The brain enriched protein kinase KIS presents a unique primary structure as it is formed by the juxtaposition of a protein kinase and a splicing factor related domain with a U2AF Homology Motif (UHM) [17], [24]. This unique organization first suggested KIS has a role in the phosphorylation of splicing factors [17]. UHMs, named for their initial identification in both subunits of splicing factor U2AF, bind peptide motifs known as UHM Ligand Motifs (ULM) with a high degree of specificity [24]. The UHM domain of KIS is necessary for its interaction with the ULM-containing splicing factor SF1 [3], [25]. In addition, KIS phosphorylates SF1 in vitro with a high efficiency on two residues that are highly phosphorylated in vivo [3], [25]. Here we observed that KIS and SF1 present a remarkable coexpression in the brain. However, both proteins were expressed in all the tissues examined, suggesting that the KIS-SF1 interaction occurs in all cell types. The profile of SF1 isoform migration on 1D and 2D SDS-PAGE is different for KIS-ko extracts in a way that strongly suggests an abnormal phosphorylation of SF1. This is the first observation of a biochemical consequence of KIS deletion in the animal and strong evidence that KIS directly acts on SF1 in vivo. However, it must be noted that in KIS-ko mice SF1 remained partly phosphorylated, indicating that at least one other kinase is responsible for SF1 phosphorylation in mice.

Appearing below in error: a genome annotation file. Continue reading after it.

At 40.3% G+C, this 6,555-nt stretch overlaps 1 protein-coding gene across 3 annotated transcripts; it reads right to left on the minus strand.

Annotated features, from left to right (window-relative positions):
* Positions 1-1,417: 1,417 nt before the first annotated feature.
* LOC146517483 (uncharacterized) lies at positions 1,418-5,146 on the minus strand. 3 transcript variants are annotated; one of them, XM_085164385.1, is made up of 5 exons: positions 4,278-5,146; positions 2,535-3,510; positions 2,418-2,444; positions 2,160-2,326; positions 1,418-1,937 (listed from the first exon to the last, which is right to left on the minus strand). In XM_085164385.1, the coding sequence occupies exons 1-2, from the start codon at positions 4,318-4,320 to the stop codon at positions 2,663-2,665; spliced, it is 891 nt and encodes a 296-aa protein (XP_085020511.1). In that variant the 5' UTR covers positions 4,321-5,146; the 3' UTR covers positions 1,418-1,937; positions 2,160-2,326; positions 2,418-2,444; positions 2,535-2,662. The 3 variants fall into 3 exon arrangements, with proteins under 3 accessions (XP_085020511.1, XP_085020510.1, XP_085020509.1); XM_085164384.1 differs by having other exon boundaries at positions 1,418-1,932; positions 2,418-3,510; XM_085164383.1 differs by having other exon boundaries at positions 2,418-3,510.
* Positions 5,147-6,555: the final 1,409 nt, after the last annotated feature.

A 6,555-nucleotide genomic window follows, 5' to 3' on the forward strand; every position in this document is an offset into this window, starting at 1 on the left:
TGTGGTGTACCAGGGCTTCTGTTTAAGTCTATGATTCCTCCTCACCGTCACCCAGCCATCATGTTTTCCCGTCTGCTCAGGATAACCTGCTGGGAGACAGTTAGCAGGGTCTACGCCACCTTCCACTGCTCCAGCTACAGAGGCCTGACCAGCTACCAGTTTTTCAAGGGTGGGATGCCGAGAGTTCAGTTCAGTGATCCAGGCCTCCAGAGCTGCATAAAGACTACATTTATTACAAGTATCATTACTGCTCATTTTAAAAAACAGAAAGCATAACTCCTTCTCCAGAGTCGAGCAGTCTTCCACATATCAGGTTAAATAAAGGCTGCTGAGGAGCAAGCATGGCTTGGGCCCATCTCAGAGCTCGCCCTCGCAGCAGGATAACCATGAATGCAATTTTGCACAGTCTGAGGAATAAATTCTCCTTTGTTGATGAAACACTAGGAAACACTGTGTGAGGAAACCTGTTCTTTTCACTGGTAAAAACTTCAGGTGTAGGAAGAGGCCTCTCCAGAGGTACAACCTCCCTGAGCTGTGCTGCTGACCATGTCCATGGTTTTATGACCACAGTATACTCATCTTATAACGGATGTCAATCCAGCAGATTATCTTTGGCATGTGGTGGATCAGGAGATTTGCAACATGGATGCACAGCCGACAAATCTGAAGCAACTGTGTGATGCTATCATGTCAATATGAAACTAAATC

Altered gene expression related to KIS deletion